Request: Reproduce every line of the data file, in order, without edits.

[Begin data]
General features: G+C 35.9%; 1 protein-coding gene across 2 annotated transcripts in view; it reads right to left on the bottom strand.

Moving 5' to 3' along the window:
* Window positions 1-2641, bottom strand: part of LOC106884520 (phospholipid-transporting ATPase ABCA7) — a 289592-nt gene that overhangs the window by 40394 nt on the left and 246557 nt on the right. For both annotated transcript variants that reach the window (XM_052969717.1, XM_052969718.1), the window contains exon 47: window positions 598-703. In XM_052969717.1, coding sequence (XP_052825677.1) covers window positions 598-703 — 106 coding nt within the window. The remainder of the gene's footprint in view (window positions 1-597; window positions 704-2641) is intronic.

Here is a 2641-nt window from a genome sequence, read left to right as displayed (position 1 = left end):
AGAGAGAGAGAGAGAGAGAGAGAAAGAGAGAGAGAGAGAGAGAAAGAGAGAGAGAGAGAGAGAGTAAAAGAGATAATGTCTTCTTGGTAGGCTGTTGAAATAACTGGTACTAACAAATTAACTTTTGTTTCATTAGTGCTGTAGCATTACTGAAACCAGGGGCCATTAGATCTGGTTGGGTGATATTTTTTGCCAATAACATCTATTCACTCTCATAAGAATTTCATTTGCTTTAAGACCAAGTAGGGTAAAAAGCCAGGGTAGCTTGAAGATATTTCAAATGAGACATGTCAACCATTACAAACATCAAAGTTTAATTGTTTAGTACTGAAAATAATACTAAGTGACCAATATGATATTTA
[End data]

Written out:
General features: G+C 35.9%; 1 protein-coding gene across 2 annotated transcripts in view; it reads right to left on the bottom strand.

Moving 5' to 3' along the window:
* Window positions 1-2641, bottom strand: part of LOC106884520 (phospholipid-transporting ATPase ABCA7) — a 289592-nt gene that overhangs the window by 40394 nt on the left and 246557 nt on the right. For both annotated transcript variants that reach the window (XM_052969717.1, XM_052969718.1), the window contains exon 47: window positions 598-703. In XM_052969717.1, coding sequence (XP_052825677.1) covers window positions 598-703 — 106 coding nt within the window. The remainder of the gene's footprint in view (window positions 1-597; window positions 704-2641) is intronic.

Here is a 2641-nt window from a genome sequence, read left to right as displayed (position 1 = left end):
AGAGAGAGAGAGAGAGAGAGAGAAAGAGAGAGAGAGAGAGAGAAAGAGAGAGAGAGAGAGAGAGTAAAAGAGATAATGTCTTCTTGGTAGGCTGTTGAAATAACTGGTACTAACAAATTAACTTTTGTTTCATTAGTGCTGTAGCATTACTGAAACCAGGGGCCATTAGATCTGGTTGGGTGATATTTTTTGCCAATAACATCTATTCACTCTCATAAGAATTTCATTTGCTTTAAGACCAAGTAGGGTAAAAAGCCAGGGTAGCTTGAAGATATTTCAAATGAGACATGTCAACCATTACAAACATCAAAGTTTAATTGTTTAGTACTGAAAATAATACTAAGTGACCAATATGATATTTA